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Jimi Hendrix Collaborators on Assembling Guitarist’s Long-Awaited New LP

With a fresh batch of lost recordings due this year, Stephen Stills and engineer Eddie Kramer reflect on Hendrix’s studio genius.

The last two years of Jimi Hendrix‘s life were a time of constant change. After releasing a final studio album, 1968’s Electric Ladyland, the Jimi Hendrix Experience broke up, and the guitarist faced litigation over a contract he’d signed before he was famous. To fulfil the terms of the agreement, he put out the 1970 live outing Band of Gypsys with a new lineup of musicians. It would be the last LP he’d release before his death later that year, despite having stockpiled stacks of tapes for a new studio album.

Much of the music he tracked in the late Sixties has come out on posthumous albums, beginning with 1971’s The Cry of Love, which contained songs that Hendrix had mixed with his go-to engineer Eddie Kramer. Since the mid-Nineties, Kramer and Hendrix’s estate have painstakingly trawled the vaults for previously unreleased gems. They issued the first of three compilations, Valleys of Neptune, in 2010 and followed it up with People, Hell and Angels three years later. Now they’ve slated a final volume, Both Sides of the Sky – which highlights the many changes in Hendrix’s working life as he played with different configurations of musicians between 1968 and 1970 – for a March release.

Beginning with “Mannish Boy,” a bluesy rocker that finds Hendrix singing along with his lead guitar lines, the record shows how much fun he was having at the time. In a rendition of “Lover Man,” a speedy tune he was fooling around with since at least 1967’s Are You Experienced, he interpolates the theme from TV’s Batman. And on a country-inflected take on “Stepping Stone,” the last single he released in his lifetime, he plays catcalls and schoolyard taunts on his guitar in between lyrics.

“Imagine Jimi doing a take and when everything falls apart, he’d start playing the Batman or Peter Gunn theme without missing a beat,” Kramer says. “He’d do something really silly and stupid and everybody would be cracking up. He wanted to keep it light. He’d also do it to change it up a bit and inevitably those lines would work themselves into songs, and that’s Jimi’s sly humour.”

Elsewhere, the album features Hendrix’s collaborations with Johnny Winter, Lonnie Youngblood and Stephen Stills. With the latter, Hendrix played sideman on an upbeat, organ-saturated, pre–Déjà Vu rendition of Joni Mitchell’s “Woodstock.” Stills looks back fondly on the day he recorded “Woodstock” with Hendrix. It was late 1969, and the musicians were at the New York studio the Record Plant. At one point, Hendrix picked up a bass and they started playing the song. “I wanted to see what would happen playing that with him,” Stills says. “He was just the gentlest guy. Watching him play was like watching the greatest athlete you ever saw, like Julius Irving or Muhammad Ali. It was unbelievable. He taught me to quit thinking and let it happen.”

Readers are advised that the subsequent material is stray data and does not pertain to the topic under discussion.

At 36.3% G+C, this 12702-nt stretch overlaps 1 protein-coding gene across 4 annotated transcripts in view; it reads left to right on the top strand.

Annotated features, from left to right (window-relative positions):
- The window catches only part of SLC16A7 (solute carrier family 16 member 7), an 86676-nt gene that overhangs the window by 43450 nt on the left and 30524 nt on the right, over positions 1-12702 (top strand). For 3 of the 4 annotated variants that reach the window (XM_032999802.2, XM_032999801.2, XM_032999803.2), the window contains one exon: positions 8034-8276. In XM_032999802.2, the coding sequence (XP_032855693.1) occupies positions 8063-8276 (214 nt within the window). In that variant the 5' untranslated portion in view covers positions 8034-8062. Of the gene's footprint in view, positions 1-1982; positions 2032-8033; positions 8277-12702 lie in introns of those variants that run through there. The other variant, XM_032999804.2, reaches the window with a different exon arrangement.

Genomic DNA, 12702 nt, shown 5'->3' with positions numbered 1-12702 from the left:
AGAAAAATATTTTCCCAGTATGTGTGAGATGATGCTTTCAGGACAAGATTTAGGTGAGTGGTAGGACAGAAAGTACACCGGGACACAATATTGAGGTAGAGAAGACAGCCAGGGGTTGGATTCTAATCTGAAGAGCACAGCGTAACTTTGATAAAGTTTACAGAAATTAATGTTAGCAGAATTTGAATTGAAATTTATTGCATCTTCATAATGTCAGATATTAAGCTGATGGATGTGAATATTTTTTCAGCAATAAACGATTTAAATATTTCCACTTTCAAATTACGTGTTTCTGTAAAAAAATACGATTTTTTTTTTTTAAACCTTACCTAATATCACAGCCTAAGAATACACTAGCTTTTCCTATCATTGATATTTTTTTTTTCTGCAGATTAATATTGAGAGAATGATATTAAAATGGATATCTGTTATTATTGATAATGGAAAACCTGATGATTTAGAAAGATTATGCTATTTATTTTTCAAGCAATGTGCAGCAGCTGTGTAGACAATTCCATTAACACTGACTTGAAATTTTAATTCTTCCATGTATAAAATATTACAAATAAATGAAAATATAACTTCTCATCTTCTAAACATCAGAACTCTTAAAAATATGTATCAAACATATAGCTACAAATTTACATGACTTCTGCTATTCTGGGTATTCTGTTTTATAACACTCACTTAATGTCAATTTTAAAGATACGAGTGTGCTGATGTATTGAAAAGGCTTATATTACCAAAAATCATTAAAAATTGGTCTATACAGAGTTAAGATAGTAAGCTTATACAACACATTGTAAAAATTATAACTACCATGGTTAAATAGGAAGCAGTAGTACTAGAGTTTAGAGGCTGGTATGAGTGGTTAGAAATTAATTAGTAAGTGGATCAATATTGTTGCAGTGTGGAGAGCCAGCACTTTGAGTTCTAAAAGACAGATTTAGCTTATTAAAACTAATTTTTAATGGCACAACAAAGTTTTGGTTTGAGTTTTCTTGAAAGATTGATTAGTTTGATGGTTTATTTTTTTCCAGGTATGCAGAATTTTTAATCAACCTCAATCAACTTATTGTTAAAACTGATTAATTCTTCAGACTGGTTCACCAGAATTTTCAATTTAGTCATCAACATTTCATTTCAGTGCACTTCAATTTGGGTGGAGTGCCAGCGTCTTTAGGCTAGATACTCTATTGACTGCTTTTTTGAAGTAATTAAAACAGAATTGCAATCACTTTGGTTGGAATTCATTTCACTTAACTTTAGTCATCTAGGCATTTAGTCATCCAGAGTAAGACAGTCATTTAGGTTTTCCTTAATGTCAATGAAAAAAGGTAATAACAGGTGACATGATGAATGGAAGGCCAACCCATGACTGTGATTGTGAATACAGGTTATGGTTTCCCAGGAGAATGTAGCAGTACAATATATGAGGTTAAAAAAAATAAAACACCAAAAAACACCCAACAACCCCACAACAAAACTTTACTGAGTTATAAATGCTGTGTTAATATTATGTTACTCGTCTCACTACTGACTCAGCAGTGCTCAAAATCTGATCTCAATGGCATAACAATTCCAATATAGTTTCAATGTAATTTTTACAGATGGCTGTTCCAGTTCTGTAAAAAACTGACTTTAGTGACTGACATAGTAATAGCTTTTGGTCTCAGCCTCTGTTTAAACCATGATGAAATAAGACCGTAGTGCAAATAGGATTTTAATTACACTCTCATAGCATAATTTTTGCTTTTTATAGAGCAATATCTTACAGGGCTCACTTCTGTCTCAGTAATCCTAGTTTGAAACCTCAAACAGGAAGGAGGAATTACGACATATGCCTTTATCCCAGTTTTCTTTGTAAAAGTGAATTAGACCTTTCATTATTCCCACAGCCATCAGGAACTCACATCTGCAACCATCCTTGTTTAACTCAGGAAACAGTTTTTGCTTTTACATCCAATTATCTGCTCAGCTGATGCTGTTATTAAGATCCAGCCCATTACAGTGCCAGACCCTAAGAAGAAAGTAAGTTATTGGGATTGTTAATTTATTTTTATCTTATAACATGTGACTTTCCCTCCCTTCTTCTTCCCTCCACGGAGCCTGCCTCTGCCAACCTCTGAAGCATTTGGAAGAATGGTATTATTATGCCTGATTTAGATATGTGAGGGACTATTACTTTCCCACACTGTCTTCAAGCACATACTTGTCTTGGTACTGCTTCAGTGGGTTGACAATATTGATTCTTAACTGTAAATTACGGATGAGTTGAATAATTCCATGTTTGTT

Many of the songs are alternate takes of tunes Hendrix fans already know, but they provide context and new insights into his process in his final years. “I have had the good fortune of being able to listen to everything in the vault and I got the sense that some of these songs trace back to ’67 and he was still working on them,” co-producer John McDermott says. “Jimi really tried to be whittling down songs, working hard to refine things. There was a constant evolution of the content.”

“Jimi taught me to quit thinking and let it happen.”
– Stephen Stills

At the time of his death, most of the recordings on Both Sides of the Sky were unfinished by Hendrix’s standards. “He probably would have revisited it and said, ‘I can do that better,'” Kramer says. “He was never satisfied.” But he says that doesn’t undersell the brilliance of the music on Both Sides. Pointing to “Cherokee Mist” – a feedback-infused instrumental with an elastic melody that features Hendrix on sitar as well as guitar – he says, “At the very end, there’s that incredible sound that he’s getting out of his amplifier. It just sounds like a beast that got loose in the studio. It’s primitive and wonderful.”

As Hendrix would make each new recording, it would be logged and stored at his own Electric Lady Studios, which he opened in August 1970. “Electric Lady had this enormous wall of closets, and most of them were full of tapes, and only Jimi and I had the keys,” Kramer recalls. “We’d say, ‘Let’s get this pile out and go through it.’ He had these legal pads, and as we listened he would write down precisely what the instruments should be doing.” But before they could finish the album, Hendrix died while on tour in Europe that September.

Even though Electric Lady was open for only a short time, Kramer has vivid memories of working on music there with Hendrix. The sessions would be like performances in and of themselves: Hendrix would be handling the faders for the guitar and vocals, and Kramer would be leaping around the console trying to keep it all together. “After we faded down, we’d collapse laughing,” he says. It was that experience, both having fun with Hendrix and learning what he wanted from a mix, that has provided the template for how Kramer has mixed all of Hendrix’s posthumous releases.

Now Both Sides of the Sky may be the last word on Hendrix in the studio. “It is hard to say if this is it,” McDermott says. “With Jimi, there is always hope that there is a cache of tapes somewhere out there that would really be great. God only knows what he would have done if he had lived. He just loved to record and create.”